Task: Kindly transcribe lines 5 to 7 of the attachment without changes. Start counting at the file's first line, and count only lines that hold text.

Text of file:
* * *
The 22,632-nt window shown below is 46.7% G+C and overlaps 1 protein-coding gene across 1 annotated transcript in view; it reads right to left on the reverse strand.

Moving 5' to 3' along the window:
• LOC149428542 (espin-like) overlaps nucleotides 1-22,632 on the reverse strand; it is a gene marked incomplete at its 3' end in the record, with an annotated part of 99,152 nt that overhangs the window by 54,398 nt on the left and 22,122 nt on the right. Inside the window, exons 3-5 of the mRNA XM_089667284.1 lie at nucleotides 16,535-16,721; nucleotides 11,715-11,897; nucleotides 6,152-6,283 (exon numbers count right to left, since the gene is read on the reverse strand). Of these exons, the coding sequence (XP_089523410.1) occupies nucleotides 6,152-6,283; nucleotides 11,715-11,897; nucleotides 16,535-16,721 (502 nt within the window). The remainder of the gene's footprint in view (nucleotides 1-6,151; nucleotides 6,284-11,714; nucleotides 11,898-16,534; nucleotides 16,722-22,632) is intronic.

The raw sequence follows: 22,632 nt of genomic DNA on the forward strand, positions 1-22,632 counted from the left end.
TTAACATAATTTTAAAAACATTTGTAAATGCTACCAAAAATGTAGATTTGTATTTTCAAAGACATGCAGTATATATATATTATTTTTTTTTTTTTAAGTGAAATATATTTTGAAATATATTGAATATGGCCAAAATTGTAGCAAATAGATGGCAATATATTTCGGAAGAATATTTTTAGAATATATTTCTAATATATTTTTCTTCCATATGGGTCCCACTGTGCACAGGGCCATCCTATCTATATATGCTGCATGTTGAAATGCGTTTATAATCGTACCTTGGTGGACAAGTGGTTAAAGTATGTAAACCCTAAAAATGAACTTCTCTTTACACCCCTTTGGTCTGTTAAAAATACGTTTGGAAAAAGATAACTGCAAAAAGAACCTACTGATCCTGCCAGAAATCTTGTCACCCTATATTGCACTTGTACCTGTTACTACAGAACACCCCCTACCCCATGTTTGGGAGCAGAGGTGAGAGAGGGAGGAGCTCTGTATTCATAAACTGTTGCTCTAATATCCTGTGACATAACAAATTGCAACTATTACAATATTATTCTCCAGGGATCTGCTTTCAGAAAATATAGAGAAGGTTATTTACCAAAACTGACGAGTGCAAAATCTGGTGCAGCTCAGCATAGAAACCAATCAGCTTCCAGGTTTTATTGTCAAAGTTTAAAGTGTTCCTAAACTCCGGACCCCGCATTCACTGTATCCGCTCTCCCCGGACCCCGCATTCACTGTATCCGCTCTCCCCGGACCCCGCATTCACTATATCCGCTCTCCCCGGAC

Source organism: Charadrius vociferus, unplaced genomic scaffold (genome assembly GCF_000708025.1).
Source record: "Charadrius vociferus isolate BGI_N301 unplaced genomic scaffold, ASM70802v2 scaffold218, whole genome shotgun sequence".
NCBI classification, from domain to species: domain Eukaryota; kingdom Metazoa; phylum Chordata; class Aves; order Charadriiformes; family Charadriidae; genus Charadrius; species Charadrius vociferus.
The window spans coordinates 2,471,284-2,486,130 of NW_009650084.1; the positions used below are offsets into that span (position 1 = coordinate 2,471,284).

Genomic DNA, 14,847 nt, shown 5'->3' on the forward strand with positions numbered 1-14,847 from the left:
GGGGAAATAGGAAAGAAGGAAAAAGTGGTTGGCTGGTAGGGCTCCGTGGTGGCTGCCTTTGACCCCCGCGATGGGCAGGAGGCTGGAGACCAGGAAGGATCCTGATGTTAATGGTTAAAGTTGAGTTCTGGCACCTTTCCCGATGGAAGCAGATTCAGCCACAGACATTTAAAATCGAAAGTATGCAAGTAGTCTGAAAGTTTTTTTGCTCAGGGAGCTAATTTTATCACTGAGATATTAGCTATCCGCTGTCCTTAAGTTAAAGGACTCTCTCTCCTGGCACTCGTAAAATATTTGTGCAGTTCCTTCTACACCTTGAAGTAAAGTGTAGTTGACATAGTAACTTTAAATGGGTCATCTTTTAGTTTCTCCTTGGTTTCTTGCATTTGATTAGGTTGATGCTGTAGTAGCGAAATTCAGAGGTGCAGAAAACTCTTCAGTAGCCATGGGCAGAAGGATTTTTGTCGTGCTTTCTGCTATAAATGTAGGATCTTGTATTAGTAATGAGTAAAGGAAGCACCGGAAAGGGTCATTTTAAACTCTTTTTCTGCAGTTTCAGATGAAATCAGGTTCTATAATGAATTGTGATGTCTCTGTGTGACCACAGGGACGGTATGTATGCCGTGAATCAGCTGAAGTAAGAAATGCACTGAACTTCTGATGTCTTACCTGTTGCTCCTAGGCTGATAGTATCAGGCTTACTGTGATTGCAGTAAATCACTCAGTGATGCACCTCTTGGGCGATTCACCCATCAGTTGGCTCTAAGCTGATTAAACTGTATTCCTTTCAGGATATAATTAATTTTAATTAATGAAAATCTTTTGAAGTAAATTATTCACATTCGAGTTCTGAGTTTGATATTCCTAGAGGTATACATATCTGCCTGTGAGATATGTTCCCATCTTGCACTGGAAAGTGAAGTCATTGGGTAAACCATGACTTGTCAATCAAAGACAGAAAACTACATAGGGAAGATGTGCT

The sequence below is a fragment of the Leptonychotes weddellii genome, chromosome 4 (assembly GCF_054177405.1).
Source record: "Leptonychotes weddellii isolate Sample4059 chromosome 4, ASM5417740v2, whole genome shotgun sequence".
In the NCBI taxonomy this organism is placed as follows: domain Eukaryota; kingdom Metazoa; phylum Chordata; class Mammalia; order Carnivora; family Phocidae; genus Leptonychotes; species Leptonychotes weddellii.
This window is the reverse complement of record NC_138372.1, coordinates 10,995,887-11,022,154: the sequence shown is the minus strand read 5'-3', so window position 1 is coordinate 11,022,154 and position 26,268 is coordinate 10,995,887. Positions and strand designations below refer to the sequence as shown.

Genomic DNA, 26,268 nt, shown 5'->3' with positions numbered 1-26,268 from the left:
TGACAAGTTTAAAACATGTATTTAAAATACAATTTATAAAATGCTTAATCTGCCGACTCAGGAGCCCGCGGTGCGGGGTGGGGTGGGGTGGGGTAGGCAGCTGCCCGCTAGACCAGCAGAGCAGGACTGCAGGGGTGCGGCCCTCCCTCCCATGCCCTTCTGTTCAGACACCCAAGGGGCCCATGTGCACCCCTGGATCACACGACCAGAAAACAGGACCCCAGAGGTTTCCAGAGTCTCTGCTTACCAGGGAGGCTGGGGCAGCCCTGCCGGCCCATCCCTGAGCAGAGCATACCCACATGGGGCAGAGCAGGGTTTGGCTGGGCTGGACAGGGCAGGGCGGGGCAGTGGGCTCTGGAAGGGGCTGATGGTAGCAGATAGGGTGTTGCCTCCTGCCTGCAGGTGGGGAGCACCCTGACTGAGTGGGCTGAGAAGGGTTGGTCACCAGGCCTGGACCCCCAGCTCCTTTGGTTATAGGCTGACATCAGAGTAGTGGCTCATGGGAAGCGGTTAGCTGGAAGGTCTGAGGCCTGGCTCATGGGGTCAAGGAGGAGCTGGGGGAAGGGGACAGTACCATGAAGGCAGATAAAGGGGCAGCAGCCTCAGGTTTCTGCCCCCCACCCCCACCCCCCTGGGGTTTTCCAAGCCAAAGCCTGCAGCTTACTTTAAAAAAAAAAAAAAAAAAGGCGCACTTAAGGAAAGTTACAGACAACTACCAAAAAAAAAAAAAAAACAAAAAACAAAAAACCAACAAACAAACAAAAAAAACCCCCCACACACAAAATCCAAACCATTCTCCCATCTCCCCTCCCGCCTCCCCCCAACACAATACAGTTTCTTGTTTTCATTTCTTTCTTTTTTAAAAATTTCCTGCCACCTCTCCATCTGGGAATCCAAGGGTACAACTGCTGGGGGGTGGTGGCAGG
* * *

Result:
TTAACATAATTTTAAAAACATTTGTAAATGCTACCAAAAATGTAGATTTGTATTTTCAAAGACATGCAGTATATATATATTATTTTTTTTTTTTTAAGTGAAATATATTTTGAAATATATTGAATATGGCCAAAATTGTAGCAAATAGATGGCAATATATTTCGGAAGAATATTTTTAGAATATATTTCTAATATATTTTTCTTCCATATGGGTCCCACTGTGCACAGGGCCATCCTATCTATATATGCTGCATGTTGAAATGCGTTTATAATCGTACCTTGGTGGACAAGTGGTTAAAGTATGTAAACCCTAAAAATGAACTTCTCTTTACACCCCTTTGGTCTGTTAAAAATACGTTTGGAAAAAGATAACTGCAAAAAGAACCTACTGATCCTGCCAGAAATCTTGTCACCCTATATTGCACTTGTACCTGTTACTACAGAACACCCCCTACCCCATGTTTGGGAGCAGAGGTGAGAGAGGGAGGAGCTCTGTATTCATAAACTGTTGCTCTAATATCCTGTGACATAACAAATTGCAACTATTACAATATTATTCTCCAGGGATCTGCTTTCAGAAAATATAGAGAAGGTTATTTACCAAAACTGACGAGTGCAAAATCTGGTGCAGCTCAGCATAGAAACCAATCAGCTTCCAGGTTTTATTGTCAAAGTTTAAAGTGTTCCTAAACTCCGGACCCCGCATTCACTGTATCCGCTCTCCCCGGACCCCGCATTCACTGTATCCGCTCTCCCCGGACCCCGCATTCACTATATCCGCTCTCCCCGGAC

Source organism: Charadrius vociferus, unplaced genomic scaffold (genome assembly GCF_000708025.1).
Source record: "Charadrius vociferus isolate BGI_N301 unplaced genomic scaffold, ASM70802v2 scaffold218, whole genome shotgun sequence".